More information can be found on the Queensland Museum page. Cooper is on display at the Eromanga Natural History Museum in Queensland

Although we don't have a model of cooper in our collection, similar dinosaurs include the Brachiosaurus, Paralitian and Cetiosaurus.


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Where to find Dinosaurs in Victoria

Posted on December 13, 2020 by Brian Kelly | 0 comments

Want to get out, have some fun and see some dinosaurs?

Although dinosaur remains have been found on every continent and they dominated the landscape for over 140 million years there haven't been a lot of discoveries in Australia. The search in Victoria has resulted in about 1,500 dinosaur bones and teeth. 37 bones of theropods have been found, these are mainly from predatory dinosaurs as big as T Rex down to as small as a cat and a relatives to birds. As Victoria would have had a cool-warm, wet climate it is likely many of the dinosaurs were warm blooded and had feathers or down.

Melbourne Museum (Museums Victoria) in Carlton on the edge of the CBD

You can see ten dinosaurs, three pterosaurs, one mammal-like reptile and Australian megafauna in the Museums Dinosaur Walk. 5 year olds and under can dig for fossils and dinosaur bones outdoors in the children's play area.

Mamenchisaurus is a genus of sauropod, they have small heads on very long necks, long bug with a huge gut, very long tapering tail and four very solid legs to support their body. They are enormous and lived between 160 and 140 million years ago.  Other well known sauropods include Brachiosaurus, Camarasaurus, Diplododucus, Apatosaurus and Titanosaurid. The  Brachiosaurus was one of the largest known dinosaurs reaching 30 metres in length and up to 80 metric tons.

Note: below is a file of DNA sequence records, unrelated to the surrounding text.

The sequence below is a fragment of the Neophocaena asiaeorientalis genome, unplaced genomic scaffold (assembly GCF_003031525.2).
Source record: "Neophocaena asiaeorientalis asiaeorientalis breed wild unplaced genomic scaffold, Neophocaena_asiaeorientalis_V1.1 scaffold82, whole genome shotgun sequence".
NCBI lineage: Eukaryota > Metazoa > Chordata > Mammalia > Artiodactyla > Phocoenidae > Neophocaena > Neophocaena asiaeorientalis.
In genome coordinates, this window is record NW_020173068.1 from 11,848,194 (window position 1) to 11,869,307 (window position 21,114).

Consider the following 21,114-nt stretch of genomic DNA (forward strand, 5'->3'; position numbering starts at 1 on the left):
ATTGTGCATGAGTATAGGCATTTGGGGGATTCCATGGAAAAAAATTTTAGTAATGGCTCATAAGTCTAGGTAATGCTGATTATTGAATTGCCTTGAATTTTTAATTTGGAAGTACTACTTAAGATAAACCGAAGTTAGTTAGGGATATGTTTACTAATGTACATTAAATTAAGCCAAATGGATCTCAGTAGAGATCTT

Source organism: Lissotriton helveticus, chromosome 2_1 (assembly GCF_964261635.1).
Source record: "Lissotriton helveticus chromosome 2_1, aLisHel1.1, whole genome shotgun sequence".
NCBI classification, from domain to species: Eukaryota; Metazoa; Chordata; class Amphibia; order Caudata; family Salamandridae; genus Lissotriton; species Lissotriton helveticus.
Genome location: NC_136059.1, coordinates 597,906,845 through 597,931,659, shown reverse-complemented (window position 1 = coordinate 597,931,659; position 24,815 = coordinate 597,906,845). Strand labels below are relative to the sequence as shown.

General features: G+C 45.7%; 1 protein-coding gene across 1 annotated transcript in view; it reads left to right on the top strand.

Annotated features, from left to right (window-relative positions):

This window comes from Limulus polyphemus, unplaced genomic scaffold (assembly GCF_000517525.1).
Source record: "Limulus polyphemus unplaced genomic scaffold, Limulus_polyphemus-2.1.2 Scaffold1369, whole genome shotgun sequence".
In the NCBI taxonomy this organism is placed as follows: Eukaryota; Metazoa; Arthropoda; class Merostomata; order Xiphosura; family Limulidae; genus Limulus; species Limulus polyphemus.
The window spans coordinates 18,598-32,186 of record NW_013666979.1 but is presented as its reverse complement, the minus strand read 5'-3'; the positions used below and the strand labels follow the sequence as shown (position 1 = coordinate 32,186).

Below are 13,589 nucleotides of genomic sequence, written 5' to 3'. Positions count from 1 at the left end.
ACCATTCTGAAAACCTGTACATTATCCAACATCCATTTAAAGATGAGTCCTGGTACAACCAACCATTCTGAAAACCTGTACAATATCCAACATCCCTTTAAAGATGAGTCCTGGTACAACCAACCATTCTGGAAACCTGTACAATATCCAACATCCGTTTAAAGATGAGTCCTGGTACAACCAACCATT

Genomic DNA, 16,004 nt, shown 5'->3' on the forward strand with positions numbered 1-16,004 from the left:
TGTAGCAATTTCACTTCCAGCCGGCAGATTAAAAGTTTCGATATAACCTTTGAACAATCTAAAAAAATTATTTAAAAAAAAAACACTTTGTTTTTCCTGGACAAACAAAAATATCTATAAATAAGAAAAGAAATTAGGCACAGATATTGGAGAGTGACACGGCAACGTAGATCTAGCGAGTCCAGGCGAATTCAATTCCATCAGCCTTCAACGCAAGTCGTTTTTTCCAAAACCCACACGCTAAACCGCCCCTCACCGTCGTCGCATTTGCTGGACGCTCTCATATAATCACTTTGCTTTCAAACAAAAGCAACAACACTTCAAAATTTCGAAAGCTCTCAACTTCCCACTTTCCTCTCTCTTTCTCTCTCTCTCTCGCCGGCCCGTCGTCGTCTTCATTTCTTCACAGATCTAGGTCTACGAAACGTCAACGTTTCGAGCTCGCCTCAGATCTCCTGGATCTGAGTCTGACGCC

Dinosaur Walk - Melbourne Museum 

Amargasaurus is also in the genus sauropod and lived in the Early Cretaceous epoch (129 to 124 million years ago). These were small for a sauropod reaching about 10 metres in length. It had two parallel rows of spines along its back. 

Amargasaurus1 Melb Museum email.jpg

Quetzalcoatlus is a pterosaur from the Late Cretaceous and was one of the biggest ever flying animals. They are part of a family of toothless pterosaurs with very long, stiffened necks. 

Diprotodon an Australian marsupial from the Pleistocene epoch and the largest known marsupial that became extinct about 25,000 years ago.

Megalania a giant goanna or monitor lizard that lived in southern Australia during the the Pleistocene.

You can take a virtual tour of the Museums Dinosaur walk on this link


Dinosaur World in Somerville

A small dinosaur (4 hectare) themed fun park open on weekends and school holidays, closed in winter. It includes 18 life-size dinosaur models.

Dinosaur World


Zoos Victoria

- Dino Lab at Melbourne Zoo in Parkville

There is a Dino Dig, animatronic dinosaurs and baby dinosaurs.

- Zoorassic Werribee Zoo

Follow the Werribee River Trail to find the Dino Fossil Dig and 10 animatronic dinosaurs.


- Lost Sanctuary Healseville Sanctuary

Animatronic dinosaurs and megafauna, walk in the footprints of T-Rex


Jurassic Unearthed at Silvers Circus

 Includes some dinosaurs amongst their amazing feats.

Dinosaur dig sites / excursions

Strzeleki Ranges / Inverloch Dinosaur Dig Site

Is where the first dinosaur fossil was found in Victoria. There are seven main sites where fossils have been dug up in the Strzeleki Group - San Remo, The Punchbowl, The Arch, Blackhead, Powell River, Eagles Nest and Flat Rocks. Flat Rocks is still being dug but is only accessible for a few hours during low tide.